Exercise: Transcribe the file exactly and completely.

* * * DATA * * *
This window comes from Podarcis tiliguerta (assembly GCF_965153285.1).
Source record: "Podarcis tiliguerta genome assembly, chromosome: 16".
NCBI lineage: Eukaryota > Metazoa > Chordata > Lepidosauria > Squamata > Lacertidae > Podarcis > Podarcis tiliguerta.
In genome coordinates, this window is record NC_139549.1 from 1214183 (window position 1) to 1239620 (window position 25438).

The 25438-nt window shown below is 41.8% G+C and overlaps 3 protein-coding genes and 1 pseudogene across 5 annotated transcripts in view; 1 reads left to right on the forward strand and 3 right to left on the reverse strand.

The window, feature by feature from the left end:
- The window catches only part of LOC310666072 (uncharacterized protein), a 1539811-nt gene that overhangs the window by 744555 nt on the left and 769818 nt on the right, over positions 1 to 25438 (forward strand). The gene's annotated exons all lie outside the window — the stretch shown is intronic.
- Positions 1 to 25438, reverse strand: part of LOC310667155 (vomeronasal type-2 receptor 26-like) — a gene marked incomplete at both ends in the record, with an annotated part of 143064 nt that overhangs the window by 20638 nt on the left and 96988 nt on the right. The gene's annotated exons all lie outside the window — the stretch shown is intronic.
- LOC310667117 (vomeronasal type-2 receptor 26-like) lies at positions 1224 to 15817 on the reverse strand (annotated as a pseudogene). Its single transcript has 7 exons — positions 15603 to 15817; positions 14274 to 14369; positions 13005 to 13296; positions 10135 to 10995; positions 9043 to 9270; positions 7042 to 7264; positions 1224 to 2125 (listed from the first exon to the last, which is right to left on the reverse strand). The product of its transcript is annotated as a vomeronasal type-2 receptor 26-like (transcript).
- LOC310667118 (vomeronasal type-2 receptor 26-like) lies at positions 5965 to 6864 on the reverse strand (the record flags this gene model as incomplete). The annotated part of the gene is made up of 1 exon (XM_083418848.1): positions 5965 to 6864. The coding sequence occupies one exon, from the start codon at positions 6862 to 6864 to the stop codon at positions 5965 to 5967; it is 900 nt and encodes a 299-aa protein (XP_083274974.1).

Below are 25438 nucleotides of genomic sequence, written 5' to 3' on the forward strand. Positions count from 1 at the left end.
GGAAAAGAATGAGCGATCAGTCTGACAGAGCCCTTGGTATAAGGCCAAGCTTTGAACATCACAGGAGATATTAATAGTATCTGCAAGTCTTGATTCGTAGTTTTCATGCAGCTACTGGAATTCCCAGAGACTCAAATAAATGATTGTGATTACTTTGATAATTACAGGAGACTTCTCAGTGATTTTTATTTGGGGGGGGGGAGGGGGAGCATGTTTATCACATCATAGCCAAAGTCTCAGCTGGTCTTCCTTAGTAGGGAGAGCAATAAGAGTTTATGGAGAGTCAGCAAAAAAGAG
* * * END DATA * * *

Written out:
This window comes from Podarcis tiliguerta (assembly GCF_965153285.1).
Source record: "Podarcis tiliguerta genome assembly, chromosome: 16".
NCBI lineage: Eukaryota > Metazoa > Chordata > Lepidosauria > Squamata > Lacertidae > Podarcis > Podarcis tiliguerta.
In genome coordinates, this window is record NC_139549.1 from 1214183 (window position 1) to 1239620 (window position 25438).

The 25438-nt window shown below is 41.8% G+C and overlaps 3 protein-coding genes and 1 pseudogene across 5 annotated transcripts in view; 1 reads left to right on the forward strand and 3 right to left on the reverse strand.

The window, feature by feature from the left end:
- The window catches only part of LOC310666072 (uncharacterized protein), a 1539811-nt gene that overhangs the window by 744555 nt on the left and 769818 nt on the right, over positions 1 to 25438 (forward strand). The gene's annotated exons all lie outside the window — the stretch shown is intronic.
- Positions 1 to 25438, reverse strand: part of LOC310667155 (vomeronasal type-2 receptor 26-like) — a gene marked incomplete at both ends in the record, with an annotated part of 143064 nt that overhangs the window by 20638 nt on the left and 96988 nt on the right. The gene's annotated exons all lie outside the window — the stretch shown is intronic.
- LOC310667117 (vomeronasal type-2 receptor 26-like) lies at positions 1224 to 15817 on the reverse strand (annotated as a pseudogene). Its single transcript has 7 exons — positions 15603 to 15817; positions 14274 to 14369; positions 13005 to 13296; positions 10135 to 10995; positions 9043 to 9270; positions 7042 to 7264; positions 1224 to 2125 (listed from the first exon to the last, which is right to left on the reverse strand). The product of its transcript is annotated as a vomeronasal type-2 receptor 26-like (transcript).
- LOC310667118 (vomeronasal type-2 receptor 26-like) lies at positions 5965 to 6864 on the reverse strand (the record flags this gene model as incomplete). The annotated part of the gene is made up of 1 exon (XM_083418848.1): positions 5965 to 6864. The coding sequence occupies one exon, from the start codon at positions 6862 to 6864 to the stop codon at positions 5965 to 5967; it is 900 nt and encodes a 299-aa protein (XP_083274974.1).

Below are 25438 nucleotides of genomic sequence, written 5' to 3' on the forward strand. Positions count from 1 at the left end.
GGAAAAGAATGAGCGATCAGTCTGACAGAGCCCTTGGTATAAGGCCAAGCTTTGAACATCACAGGAGATATTAATAGTATCTGCAAGTCTTGATTCGTAGTTTTCATGCAGCTACTGGAATTCCCAGAGACTCAAATAAATGATTGTGATTACTTTGATAATTACAGGAGACTTCTCAGTGATTTTTATTTGGGGGGGGGGAGGGGGAGCATGTTTATCACATCATAGCCAAAGTCTCAGCTGGTCTTCCTTAGTAGGGAGAGCAATAAGAGTTTATGGAGAGTCAGCAAAAAAGAG